Tyrion, on the other hand, toys with the perception of power: no one expects him to have any or to exercise any, and that makes him at least as potentially powerful as Littlefinger ever was. Even Cersei only listens to Tyrion because he has the weight of his father’s might (and rage) behind him—he is in the stead of the Hand of the King, and that seems to be rather far removed from actually power. But he’s smart enough to see most, if not all, of the angles, and has one advantage over so many of the others at court: he wants to do what is most effective rather than what is most likely to gain him a personal advantage.

The Red Waste

Daenerys is both at the lowest ebb of her power and on the cusp of so much more. Her dragons and her ability to withstand fire have given her enormous power over her followers. But they are still a weak band with baby dragons, stuck in a wasteland. Her power is that of the messiah—mystical, all-encompassing, foretold—but messianism doesn’t feed people, and Dany knows it.

Beyond the Wall

Jon Snow’s lesson in power mirrors Dany’s: as she is learning the challenges of leading and the weight of her responsibilities, Jon has to learn the humility that is required of a leader-to-be. Although his conversation with Mormont was short, it was important. He must support Mormont and the Night’s Watch, just as Ser Jorah Mormont must support Dany and her group.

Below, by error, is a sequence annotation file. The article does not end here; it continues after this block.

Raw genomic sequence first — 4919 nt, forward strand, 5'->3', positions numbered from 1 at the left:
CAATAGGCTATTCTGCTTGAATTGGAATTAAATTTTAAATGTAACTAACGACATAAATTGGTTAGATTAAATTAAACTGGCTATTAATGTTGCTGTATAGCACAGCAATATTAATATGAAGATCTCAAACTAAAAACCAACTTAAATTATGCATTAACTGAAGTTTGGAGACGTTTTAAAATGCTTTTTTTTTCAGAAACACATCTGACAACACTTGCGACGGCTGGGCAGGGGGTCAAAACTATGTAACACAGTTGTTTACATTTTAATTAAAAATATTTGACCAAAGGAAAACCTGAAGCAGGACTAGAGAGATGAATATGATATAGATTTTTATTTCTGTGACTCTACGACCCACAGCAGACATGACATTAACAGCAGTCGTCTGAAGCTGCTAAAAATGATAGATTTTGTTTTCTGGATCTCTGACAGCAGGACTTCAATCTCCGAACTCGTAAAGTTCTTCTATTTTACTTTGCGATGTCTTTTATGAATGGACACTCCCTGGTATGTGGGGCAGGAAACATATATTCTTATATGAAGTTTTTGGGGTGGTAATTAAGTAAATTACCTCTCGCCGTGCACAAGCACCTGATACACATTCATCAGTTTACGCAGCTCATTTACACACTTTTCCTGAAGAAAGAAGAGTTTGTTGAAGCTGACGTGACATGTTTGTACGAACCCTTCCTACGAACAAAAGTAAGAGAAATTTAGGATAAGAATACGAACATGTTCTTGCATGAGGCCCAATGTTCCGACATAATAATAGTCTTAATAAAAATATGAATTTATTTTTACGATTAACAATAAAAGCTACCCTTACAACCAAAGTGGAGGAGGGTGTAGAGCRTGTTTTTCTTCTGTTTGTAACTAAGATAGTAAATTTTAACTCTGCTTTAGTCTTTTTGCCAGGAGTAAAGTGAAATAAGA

The scenes beyond the Wall also established yet another player in the clash of kings that seems to be a-brewing. Mance Rayder, former brother of the Night’s Watch, is gathering all of the northern wildlings to him in hopes of invading the Seven Kingdoms.

Dragonstone

Melisandre’s power is something else entirely. She has the ear of the most unlikeable pretender to the throne, Stannis—but among the small group of lords on Dragonstone, his word is gospel, and so her god has supplanted the Seven. As fascinating as Melisandre is, the highlight of the Dragonstone scenes were the conversations about the responsibility of those who follow, not those who lead. Is loyalty a matter of blind obedience, or of speaking hard truths? Does true power lie with those who reveal lies, or with those who can lie so effectively that their lies become truth?

(I’m sure I’ll talk more about this in the episodes to come, but let’s take a second to admire just how annoying Stannis is. He’d make a perfect bureaucrat working in the DMV or for the collections department of a mortgage company.)